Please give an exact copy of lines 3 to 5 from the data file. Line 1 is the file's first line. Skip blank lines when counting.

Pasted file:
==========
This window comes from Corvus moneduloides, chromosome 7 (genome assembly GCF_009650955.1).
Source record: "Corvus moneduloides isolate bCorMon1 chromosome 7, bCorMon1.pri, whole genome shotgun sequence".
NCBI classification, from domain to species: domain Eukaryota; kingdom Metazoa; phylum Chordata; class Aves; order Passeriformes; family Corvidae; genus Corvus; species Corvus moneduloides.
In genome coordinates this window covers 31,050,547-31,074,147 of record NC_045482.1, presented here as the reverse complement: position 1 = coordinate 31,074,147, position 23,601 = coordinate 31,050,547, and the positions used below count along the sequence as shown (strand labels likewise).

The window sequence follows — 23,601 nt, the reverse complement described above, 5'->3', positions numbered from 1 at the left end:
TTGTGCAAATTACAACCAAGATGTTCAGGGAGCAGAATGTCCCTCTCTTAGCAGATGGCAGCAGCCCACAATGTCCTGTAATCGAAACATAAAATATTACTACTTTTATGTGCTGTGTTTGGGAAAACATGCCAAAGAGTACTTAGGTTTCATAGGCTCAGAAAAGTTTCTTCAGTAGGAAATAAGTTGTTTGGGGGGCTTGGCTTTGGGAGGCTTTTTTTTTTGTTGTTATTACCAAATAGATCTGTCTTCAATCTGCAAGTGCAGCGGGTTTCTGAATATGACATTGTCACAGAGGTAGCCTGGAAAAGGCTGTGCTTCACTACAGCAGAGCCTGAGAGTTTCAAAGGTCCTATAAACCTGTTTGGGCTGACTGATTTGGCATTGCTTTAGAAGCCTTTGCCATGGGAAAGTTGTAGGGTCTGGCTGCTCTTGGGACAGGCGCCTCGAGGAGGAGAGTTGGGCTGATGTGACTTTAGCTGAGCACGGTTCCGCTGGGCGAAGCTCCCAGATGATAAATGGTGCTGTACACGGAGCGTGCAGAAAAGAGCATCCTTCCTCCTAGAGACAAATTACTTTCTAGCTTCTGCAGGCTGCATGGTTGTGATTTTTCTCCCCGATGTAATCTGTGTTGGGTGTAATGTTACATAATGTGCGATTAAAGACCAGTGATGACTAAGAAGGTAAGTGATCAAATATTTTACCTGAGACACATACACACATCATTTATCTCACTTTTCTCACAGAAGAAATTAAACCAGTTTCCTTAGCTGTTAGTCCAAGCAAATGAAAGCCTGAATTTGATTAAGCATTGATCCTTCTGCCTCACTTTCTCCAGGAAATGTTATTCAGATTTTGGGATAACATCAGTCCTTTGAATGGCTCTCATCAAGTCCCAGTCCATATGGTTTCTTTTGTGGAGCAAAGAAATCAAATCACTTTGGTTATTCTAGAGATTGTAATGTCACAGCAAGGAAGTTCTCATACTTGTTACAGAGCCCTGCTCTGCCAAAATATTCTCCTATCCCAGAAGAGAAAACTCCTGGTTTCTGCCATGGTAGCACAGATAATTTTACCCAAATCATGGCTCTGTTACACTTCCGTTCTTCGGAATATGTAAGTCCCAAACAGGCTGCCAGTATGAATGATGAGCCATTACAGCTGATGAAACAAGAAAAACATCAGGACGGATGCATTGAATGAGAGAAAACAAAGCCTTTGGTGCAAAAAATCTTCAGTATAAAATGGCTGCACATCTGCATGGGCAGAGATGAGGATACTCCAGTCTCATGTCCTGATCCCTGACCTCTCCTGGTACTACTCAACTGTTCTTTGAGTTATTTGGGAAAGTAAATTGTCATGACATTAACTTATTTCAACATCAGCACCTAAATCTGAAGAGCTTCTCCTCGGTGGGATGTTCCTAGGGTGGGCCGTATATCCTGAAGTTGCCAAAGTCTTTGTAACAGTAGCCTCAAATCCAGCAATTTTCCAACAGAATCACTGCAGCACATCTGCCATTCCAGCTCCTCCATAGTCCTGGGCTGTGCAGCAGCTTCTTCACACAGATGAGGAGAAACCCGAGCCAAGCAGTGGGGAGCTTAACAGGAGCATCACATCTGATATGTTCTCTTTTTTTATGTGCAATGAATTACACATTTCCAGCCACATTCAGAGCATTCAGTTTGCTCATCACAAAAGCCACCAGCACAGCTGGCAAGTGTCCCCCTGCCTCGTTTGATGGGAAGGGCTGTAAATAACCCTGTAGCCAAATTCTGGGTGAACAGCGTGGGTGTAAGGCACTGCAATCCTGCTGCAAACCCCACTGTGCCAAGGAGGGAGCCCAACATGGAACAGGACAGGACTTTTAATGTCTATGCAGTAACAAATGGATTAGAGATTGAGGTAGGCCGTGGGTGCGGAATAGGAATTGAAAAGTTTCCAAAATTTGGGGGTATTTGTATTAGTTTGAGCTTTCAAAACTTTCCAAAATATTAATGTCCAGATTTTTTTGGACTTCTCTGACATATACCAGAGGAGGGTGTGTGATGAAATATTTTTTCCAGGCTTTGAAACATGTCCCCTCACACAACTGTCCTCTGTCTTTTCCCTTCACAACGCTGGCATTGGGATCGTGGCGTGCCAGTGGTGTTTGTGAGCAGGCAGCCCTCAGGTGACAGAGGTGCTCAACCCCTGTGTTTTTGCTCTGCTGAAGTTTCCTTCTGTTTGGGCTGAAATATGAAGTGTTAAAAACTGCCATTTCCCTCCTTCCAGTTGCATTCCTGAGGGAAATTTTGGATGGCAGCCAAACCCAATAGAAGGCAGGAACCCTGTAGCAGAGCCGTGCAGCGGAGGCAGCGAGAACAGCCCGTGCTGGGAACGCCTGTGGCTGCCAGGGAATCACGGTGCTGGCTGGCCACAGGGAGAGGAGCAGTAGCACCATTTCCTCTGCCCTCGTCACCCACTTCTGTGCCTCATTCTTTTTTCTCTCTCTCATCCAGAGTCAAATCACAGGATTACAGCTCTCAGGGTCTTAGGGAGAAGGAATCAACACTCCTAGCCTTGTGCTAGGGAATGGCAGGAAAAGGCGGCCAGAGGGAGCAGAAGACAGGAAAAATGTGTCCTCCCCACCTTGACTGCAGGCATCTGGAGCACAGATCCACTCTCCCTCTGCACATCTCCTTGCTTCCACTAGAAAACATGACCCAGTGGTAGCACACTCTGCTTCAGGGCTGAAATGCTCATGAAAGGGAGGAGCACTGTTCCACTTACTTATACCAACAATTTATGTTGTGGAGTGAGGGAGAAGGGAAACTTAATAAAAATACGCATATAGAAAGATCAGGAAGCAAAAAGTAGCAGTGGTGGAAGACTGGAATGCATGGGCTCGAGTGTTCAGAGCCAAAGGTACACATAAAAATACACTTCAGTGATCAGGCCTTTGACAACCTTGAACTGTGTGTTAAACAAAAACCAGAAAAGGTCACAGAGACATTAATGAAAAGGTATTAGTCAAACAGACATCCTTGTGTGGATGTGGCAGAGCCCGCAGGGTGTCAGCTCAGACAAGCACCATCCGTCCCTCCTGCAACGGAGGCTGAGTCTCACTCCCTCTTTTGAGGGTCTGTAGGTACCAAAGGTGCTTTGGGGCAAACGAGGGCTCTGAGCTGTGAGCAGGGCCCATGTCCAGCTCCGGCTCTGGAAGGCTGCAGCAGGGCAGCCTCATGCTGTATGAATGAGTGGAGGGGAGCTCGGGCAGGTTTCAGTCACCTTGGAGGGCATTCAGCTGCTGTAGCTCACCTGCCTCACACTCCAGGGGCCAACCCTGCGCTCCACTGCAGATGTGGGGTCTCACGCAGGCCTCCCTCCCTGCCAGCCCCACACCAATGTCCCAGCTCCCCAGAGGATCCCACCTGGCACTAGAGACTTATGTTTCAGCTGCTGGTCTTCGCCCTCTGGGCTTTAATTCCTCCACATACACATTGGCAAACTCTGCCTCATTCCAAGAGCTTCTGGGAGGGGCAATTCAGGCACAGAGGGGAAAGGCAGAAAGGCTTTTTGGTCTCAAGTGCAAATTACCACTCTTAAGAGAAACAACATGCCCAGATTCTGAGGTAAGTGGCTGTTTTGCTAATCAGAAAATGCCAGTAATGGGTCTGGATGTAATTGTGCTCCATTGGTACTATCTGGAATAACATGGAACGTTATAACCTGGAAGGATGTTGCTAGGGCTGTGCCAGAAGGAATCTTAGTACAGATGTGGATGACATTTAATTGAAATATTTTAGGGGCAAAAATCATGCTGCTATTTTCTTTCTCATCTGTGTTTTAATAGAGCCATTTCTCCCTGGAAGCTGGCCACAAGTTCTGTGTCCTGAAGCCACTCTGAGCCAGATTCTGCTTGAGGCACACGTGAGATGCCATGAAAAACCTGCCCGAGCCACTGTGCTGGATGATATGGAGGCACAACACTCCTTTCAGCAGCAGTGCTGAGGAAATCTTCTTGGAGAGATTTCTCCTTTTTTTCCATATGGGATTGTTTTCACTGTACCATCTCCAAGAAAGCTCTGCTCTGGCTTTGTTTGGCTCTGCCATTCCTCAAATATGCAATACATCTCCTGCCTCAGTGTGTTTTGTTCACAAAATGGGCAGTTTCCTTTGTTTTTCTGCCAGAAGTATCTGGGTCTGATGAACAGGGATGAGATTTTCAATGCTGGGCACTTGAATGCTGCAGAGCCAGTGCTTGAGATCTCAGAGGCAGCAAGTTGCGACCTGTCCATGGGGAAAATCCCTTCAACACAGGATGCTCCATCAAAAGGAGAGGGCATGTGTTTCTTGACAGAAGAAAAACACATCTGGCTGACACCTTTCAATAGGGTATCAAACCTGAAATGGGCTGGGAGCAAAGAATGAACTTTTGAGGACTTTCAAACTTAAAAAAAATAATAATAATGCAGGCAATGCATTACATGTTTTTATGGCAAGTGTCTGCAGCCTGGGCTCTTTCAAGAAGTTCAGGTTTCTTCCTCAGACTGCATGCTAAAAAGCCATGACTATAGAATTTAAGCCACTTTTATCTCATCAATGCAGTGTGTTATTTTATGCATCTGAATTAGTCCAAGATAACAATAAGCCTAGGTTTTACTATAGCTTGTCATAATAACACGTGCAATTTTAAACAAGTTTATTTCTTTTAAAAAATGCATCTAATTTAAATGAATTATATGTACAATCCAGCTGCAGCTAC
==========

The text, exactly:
NCBI classification, from domain to species: domain Eukaryota; kingdom Metazoa; phylum Chordata; class Aves; order Passeriformes; family Corvidae; genus Corvus; species Corvus moneduloides.
In genome coordinates this window covers 31,050,547-31,074,147 of record NC_045482.1, presented here as the reverse complement: position 1 = coordinate 31,074,147, position 23,601 = coordinate 31,050,547, and the positions used below count along the sequence as shown (strand labels likewise).

The window sequence follows — 23,601 nt, the reverse complement described above, 5'->3', positions numbered from 1 at the left end: